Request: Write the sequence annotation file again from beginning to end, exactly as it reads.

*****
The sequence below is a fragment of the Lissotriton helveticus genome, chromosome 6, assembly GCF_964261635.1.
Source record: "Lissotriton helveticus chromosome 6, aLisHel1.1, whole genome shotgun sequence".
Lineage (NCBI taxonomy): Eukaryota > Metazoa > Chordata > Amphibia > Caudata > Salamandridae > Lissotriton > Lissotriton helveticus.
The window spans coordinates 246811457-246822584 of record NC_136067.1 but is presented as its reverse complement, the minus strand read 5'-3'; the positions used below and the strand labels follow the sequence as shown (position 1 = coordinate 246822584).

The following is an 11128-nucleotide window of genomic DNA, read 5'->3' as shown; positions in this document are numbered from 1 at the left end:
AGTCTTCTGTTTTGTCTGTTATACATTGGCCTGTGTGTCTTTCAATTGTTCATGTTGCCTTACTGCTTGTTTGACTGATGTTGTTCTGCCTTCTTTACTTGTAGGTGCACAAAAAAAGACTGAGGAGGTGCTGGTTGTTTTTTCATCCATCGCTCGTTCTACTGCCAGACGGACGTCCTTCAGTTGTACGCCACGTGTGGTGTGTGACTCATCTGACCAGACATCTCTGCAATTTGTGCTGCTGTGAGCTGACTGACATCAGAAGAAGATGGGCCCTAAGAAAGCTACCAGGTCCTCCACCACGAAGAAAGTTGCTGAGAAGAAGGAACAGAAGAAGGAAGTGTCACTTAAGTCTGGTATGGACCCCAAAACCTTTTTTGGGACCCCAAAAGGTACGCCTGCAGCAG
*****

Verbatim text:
The sequence below is a fragment of the Lissotriton helveticus genome, chromosome 6, assembly GCF_964261635.1.
Source record: "Lissotriton helveticus chromosome 6, aLisHel1.1, whole genome shotgun sequence".
Lineage (NCBI taxonomy): Eukaryota > Metazoa > Chordata > Amphibia > Caudata > Salamandridae > Lissotriton > Lissotriton helveticus.
The window spans coordinates 246811457-246822584 of record NC_136067.1 but is presented as its reverse complement, the minus strand read 5'-3'; the positions used below and the strand labels follow the sequence as shown (position 1 = coordinate 246822584).

The following is an 11128-nucleotide window of genomic DNA, read 5'->3' as shown; positions in this document are numbered from 1 at the left end:
AGTCTTCTGTTTTGTCTGTTATACATTGGCCTGTGTGTCTTTCAATTGTTCATGTTGCCTTACTGCTTGTTTGACTGATGTTGTTCTGCCTTCTTTACTTGTAGGTGCACAAAAAAAGACTGAGGAGGTGCTGGTTGTTTTTTCATCCATCGCTCGTTCTACTGCCAGACGGACGTCCTTCAGTTGTACGCCACGTGTGGTGTGTGACTCATCTGACCAGACATCTCTGCAATTTGTGCTGCTGTGAGCTGACTGACATCAGAAGAAGATGGGCCCTAAGAAAGCTACCAGGTCCTCCACCACGAAGAAAGTTGCTGAGAAGAAGGAACAGAAGAAGGAAGTGTCACTTAAGTCTGGTATGGACCCCAAAACCTTTTTTGGGACCCCAAAAGGTACGCCTGCAGCAG